Representing the ‘hoods

T-shirts and merchandise give neighbors a common bond

 Neighborhoods provide people a relatively small bond, certainly not one as recognized as being a Minneapolitan or a Minnesotan or an American. Yet they somehow still succeed at bringing a sense of unity to their regions.

While demographics aren’t always that different from one neighborhood to the next, each has its own stories to tell and its own unique interests.

One way that’s reflected is in merchandise — mainly, in T-shirts. They represent the stories of relatively small East Harriet wanting to build a strong brand, Kenny feeling like one mind, Linden Hills going green.

The following snapshot of neighborhood shirts is by no means a complete taste of all of Southwest’s neighborhoods’ merchandise. Think your neighborhood’s merchandise is more exciting than what you see here? Leave a comment.

Kenny

Just call residents of the Kenny neighborhood, well, Kenny. At least that’s what their T-shirts ask you to do.

“We’re unified,” said the neighborhood association’s Tim Martin. “We’re basically one person.”

That’s the thinking behind Kenny’s main merchandising effort. Its T-shirts have the neighborhood’s logo on it, along with the “Just call me Kenny” statement.

That line — thought up by Colleen Sauber, a former Kenny Neighborhood Association chairwoman — was the result of a board-held competition about four years ago. She also came up with the statement on Kenny’s kids shirts, which proclaim, “I’m a Kenny kid.”

“We’re all on the same page using the same voice,” Martin said.

 $10 adults, $8 kids • www.kennyneighborhood.org

Lyndale

In true Lyndale fashion, its neighborhood T-shirts are a smartly coordinated effort.

Mark Hinds, the Lyndale Neighborhood Assocation’s executive director, said a new design rolls in about every couple of years. Sometimes they’re just to promote neighborhood. Other times, they promote specific events, such as the recently completed Walldogs mural project.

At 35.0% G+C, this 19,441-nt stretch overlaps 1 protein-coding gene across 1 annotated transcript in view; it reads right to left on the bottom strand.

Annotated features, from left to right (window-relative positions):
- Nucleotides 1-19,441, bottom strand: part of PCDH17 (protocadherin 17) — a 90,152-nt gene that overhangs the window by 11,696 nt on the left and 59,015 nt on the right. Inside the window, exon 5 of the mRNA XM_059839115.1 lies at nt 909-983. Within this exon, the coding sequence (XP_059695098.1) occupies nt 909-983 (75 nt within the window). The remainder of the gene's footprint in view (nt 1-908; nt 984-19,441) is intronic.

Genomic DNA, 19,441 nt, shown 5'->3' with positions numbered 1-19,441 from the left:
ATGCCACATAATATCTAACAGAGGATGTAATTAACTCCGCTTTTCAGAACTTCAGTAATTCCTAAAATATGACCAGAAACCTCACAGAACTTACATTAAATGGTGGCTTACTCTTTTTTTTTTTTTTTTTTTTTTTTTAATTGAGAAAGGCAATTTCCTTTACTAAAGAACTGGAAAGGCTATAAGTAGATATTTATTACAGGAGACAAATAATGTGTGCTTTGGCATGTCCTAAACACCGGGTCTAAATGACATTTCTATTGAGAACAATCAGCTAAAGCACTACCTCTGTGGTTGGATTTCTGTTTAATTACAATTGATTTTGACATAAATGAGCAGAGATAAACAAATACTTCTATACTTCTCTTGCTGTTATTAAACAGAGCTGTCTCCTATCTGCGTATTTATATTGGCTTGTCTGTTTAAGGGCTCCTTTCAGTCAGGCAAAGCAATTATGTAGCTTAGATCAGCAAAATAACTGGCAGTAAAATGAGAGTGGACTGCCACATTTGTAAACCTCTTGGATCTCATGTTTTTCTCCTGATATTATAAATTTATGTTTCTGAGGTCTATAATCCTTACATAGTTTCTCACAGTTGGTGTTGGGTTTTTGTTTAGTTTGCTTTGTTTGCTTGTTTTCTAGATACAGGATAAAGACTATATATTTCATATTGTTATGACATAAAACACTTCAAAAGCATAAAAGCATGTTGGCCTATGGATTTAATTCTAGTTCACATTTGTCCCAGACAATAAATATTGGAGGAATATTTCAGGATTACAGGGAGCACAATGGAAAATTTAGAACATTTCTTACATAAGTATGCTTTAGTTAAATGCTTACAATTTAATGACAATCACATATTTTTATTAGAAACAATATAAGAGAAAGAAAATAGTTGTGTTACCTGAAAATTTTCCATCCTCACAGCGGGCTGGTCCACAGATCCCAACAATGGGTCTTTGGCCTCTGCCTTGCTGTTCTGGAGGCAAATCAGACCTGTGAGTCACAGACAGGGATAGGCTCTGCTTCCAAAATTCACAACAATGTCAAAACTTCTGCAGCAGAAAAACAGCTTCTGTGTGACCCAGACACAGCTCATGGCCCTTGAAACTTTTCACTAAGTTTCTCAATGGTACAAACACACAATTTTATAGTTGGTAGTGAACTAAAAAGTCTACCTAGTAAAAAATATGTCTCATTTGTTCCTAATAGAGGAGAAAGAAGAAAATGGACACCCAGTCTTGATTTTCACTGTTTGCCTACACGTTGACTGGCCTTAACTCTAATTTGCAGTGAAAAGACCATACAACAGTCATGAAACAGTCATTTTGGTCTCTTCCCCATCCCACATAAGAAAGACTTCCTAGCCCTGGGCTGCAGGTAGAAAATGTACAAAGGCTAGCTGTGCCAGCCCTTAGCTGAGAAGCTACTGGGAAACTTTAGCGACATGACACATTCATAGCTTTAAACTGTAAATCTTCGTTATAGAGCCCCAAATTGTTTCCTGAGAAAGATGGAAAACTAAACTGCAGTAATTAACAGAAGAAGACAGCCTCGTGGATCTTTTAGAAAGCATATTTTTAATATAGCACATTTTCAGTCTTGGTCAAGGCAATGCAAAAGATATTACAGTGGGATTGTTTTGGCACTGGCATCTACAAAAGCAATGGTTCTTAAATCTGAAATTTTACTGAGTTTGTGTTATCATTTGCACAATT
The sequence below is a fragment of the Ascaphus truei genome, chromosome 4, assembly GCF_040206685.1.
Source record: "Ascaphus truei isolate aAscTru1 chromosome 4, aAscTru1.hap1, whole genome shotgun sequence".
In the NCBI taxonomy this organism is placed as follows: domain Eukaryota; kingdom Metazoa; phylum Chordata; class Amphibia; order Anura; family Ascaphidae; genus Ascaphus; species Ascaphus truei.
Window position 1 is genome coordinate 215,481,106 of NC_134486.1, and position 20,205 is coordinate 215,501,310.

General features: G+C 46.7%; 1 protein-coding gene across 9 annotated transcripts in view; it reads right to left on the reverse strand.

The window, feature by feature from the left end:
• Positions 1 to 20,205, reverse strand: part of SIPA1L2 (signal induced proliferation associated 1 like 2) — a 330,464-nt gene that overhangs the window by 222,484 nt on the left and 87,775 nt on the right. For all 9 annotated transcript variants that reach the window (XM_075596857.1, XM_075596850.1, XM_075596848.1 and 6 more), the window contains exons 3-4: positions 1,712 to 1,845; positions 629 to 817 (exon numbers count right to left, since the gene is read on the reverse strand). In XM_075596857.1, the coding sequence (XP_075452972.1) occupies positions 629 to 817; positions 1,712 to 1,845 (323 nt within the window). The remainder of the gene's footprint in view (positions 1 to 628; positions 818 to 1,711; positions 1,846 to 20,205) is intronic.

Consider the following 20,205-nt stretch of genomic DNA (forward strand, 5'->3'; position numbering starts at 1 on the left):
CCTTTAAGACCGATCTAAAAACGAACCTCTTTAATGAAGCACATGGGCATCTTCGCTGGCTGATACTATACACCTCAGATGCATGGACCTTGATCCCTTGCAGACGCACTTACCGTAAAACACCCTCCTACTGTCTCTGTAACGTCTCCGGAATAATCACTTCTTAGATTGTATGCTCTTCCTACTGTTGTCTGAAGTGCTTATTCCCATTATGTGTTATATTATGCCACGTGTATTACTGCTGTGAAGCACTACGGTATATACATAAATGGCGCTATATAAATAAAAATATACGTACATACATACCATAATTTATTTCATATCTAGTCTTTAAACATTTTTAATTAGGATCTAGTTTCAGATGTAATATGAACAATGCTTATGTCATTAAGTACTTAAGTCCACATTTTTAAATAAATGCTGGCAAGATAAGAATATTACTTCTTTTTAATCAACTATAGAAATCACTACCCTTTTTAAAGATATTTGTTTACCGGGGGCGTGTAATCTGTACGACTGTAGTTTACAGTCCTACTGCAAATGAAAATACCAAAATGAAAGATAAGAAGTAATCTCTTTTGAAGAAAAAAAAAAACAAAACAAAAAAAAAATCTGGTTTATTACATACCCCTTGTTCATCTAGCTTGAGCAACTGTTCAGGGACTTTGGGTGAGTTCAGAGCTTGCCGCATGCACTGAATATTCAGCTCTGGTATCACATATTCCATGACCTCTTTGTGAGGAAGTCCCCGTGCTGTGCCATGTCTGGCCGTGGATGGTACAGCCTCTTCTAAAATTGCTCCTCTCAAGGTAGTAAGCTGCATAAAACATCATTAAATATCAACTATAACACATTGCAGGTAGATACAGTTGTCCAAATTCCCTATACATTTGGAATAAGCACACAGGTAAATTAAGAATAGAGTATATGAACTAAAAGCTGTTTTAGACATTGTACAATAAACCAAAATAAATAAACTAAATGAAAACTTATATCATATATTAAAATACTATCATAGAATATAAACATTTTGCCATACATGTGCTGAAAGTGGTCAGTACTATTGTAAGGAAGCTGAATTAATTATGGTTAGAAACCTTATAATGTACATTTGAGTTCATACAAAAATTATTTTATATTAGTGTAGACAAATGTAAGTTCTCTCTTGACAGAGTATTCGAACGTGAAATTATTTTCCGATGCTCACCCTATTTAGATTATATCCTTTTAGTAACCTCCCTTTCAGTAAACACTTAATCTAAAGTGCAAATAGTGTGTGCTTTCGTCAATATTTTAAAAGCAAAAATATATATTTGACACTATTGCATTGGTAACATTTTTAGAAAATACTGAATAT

To promote the neighborhood’s efforts to be more environmentally friendly, the Lyndale Neighborhood Association also sells sturdy water bottles ($6) and — here’s something you don’t find every day — tote bags ($12) that feel like cotton but are made entirely out of recycled plastic bottles.

$15 • call 824-9402

Linden Hills

Leave it to this neighborhood to never veer from its green efforts, even when it comes to producing a neighborhood T-shirt. All Linden Hills apparel options are made out of organic materials.

“We consider our environment in everything we do,” said Kelly Keegan, of the Linden Hills Neighborhood Council.

No joke.

The shirts feature a logo by graphic designer Deb Pierce, who lives in the neighborhood. Although her design originally was meant for a new masthead for the Linden Hills newsletter, it was deemed a perfect representation of the neighborhood, Keegan said, because it features the Como-Harriet streetcar.

Kids also get the streetcar on their shirts — designed by another Linden Hills resident, Tanya Swanson — plus a reminder of the good ole days of children’s TV.

“Won’t you be my neighbor?” they ask.

$15 • call 827-8020

Armatage

Up until this year, the closest things Armatage had to neighborhood-unifying objects were its street signs telling drivers to slow down. There were no T-shirts, no coffee mugs, no tote bags — nothing that neighbors could carry or wear to show off their Armatage pride.

That all changed in February, when the Armatage Neighborhood Association (ANA) launched an online store through Café Press, a company that deals in individual screen-printing orders. The company handles printing, shipping and returns, and it’s also allowed Armatage to have one of the largest selections in neighborhood merchandise.

There are two logos — one of which was developed by Lisa Domagala, a graphic designer who lives in the neighborhood — that can be put on hoodies, T-shirts, baseball jerseys and polos. The store carries tote bags, messenger bags, mugs, aprons and hats. Have an Armatage baby? Put him or her in an Armatage onesie.

“It’s not a cash cow,” said Dan Sweeney, ANA vice president, but it is an affordable way for the neighborhood association to spread the Armatage spirit.

Various prices • www.cafepress.com/armatagegear

 

East Harriet

East Harriet is yearning to bust out of its shell and get stronger recognition — partly for grant money and partly to build a tighter-knit community.

The best way to get started? Create a series of T-shirts showcasing landmarks East Harriet residents are proud of.

Shirts currently available display the Lake Harriet Band Shell and the Edmund J. Phelps Fountain. Other landmarks that are expected to be showcased on newer shirts are the historic Wirth House, the original farmstead, the Rose Garden and the Lakewood Cemetery.

“When people are walking around with those T-shirts, it gets the word out [about East Harriet],” said Matt Perry, executive director of the East Harriet Farmstead Neighborhood Association.

And at this point, that’s key for a neighborhood trying to strengthen its presence.

(Revenue doesn’t hurt, either. Perry said sales of shirts, plus sales of winter hats ($10) with East Harriet patches sewn on them, earned the neighborhood association about $1,200 in 2007.)

$15 • call 824-9350